Medicines, Osteoporosis, and Fractures

Medicines, Osteoporosis, and Fractures

Topic Overview

Many medicines seem to be related to bone fractures or to bone thinning ( osteoporosis ) that can lead to fractures. These medicines include:

  • Corticosteroids , used to treat conditions such as asthma and chronic obstructive pulmonary disease (COPD). If used for a period of 6 months or longer, corticosteroids can lead to steroid-induced osteoporosis .
  • Thyroid replacement medicine, if the dose is more than the body needs. This should be monitored by checking the level of thyroid-stimulating hormone (TSH) at least every year.
  • Antiseizure medicines, such as phenytoin or carbamazepine.
  • Medicines used to treat endometriosis , such as leuprolide (Lupron Depot) and nafarelin acetate (Synarel).
  • Aromatase inhibitors, used to treat breast cancer .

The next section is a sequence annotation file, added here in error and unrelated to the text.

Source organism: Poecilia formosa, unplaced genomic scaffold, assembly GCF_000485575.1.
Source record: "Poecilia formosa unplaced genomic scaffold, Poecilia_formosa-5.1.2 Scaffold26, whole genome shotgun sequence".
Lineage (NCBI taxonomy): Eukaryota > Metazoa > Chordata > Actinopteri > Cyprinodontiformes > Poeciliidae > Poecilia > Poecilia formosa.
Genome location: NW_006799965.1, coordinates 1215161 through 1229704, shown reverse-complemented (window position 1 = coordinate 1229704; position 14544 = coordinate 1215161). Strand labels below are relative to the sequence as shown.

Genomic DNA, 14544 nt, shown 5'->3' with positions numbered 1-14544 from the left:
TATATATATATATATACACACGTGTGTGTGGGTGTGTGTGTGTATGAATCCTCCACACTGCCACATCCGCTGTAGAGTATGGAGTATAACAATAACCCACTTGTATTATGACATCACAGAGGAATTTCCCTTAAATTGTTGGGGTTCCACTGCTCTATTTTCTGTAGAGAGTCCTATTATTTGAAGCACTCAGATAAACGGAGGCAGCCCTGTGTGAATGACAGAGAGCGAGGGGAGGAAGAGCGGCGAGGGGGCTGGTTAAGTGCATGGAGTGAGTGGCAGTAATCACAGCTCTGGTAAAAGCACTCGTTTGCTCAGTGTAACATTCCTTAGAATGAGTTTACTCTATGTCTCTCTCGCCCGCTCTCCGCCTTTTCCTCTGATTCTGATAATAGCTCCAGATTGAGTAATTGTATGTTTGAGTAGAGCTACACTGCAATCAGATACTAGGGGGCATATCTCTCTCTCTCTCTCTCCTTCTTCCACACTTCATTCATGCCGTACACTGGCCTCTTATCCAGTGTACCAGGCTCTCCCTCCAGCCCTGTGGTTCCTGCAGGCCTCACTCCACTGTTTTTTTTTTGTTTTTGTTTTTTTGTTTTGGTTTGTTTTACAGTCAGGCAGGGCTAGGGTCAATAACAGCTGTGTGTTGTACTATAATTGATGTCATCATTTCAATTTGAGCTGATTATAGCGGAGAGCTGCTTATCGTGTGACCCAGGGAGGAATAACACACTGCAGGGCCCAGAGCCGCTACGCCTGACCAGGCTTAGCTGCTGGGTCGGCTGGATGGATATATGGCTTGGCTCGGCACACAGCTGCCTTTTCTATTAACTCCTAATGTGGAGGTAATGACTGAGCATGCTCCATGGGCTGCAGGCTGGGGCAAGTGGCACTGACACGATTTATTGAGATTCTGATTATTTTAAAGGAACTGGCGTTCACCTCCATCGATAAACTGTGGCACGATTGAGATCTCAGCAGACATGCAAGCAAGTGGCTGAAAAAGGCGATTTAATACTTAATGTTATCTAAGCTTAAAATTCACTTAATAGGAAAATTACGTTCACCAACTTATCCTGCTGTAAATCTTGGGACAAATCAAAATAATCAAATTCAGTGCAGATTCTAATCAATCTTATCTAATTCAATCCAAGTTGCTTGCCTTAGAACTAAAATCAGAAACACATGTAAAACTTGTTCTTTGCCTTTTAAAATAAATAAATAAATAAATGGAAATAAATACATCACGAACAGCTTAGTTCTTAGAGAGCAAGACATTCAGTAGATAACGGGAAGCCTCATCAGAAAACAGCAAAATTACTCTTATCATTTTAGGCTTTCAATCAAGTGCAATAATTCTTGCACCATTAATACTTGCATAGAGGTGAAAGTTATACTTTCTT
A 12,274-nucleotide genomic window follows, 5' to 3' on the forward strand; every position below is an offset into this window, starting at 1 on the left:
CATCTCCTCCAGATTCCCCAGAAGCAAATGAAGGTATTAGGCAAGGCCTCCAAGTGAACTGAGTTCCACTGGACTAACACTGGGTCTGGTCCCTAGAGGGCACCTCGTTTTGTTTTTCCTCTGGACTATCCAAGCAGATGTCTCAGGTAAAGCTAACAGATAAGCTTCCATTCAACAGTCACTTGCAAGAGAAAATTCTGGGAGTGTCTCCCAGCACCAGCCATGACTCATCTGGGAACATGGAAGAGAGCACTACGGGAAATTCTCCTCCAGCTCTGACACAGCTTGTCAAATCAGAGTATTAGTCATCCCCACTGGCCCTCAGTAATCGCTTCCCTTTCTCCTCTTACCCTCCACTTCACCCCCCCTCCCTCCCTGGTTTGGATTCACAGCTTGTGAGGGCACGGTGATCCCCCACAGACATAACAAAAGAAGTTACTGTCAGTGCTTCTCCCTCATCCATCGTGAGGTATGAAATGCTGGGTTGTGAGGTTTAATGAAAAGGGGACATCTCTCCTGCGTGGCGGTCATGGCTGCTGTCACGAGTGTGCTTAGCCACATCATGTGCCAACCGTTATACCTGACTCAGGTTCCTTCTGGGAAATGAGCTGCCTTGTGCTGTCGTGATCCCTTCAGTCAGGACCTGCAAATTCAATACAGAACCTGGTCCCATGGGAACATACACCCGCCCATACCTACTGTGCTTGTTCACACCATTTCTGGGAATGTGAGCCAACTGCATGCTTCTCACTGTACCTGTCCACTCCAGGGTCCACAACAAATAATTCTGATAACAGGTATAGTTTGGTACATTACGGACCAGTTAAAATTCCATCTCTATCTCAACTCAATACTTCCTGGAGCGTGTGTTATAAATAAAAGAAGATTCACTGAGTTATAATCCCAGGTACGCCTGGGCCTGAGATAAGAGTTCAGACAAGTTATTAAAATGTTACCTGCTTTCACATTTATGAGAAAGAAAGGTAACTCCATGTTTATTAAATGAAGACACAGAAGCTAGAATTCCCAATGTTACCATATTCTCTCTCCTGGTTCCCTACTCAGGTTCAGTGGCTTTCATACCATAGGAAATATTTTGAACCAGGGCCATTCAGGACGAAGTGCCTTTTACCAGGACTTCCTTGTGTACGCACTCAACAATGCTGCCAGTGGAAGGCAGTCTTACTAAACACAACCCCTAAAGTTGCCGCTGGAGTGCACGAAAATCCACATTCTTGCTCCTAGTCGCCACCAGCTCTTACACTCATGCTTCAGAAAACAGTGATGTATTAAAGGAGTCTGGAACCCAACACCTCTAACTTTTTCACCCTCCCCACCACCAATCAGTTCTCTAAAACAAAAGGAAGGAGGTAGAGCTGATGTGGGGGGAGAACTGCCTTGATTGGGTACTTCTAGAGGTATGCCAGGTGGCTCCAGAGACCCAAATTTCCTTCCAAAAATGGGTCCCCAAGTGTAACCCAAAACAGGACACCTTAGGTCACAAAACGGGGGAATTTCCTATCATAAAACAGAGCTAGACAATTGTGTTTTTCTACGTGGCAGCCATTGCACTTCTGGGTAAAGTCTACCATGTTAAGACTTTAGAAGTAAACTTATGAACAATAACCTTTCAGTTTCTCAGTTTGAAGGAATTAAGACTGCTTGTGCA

• Hormone therapy to treat prostate cancer .
  • Some antidepressant medicines called selective serotonin reuptake inhibitors (SSRIs). SSRIs are used to treat many conditions, including depression , fibromyalgia , and premenstrual syndrome .
  • Heparin, a blood thinner, if used for a long time.
  • Depo-Provera, a birth control medicine given by injection, if used for a long time.
  • Antacids that contain aluminum, if they are overused. Aluminum-containing antacids remove calcium from your body.
  • Some diabetes medicines, such as pioglitazone (Actos) and rosiglitazone (Avandia).


ByHealthwise Staff
Primary Medical ReviewerKathleen Romito, MD - Family Medicine
Specialist Medical ReviewerCarla J. Herman, MD, MPH - Geriatric Medicine
Last RevisedNovember 6, 2012

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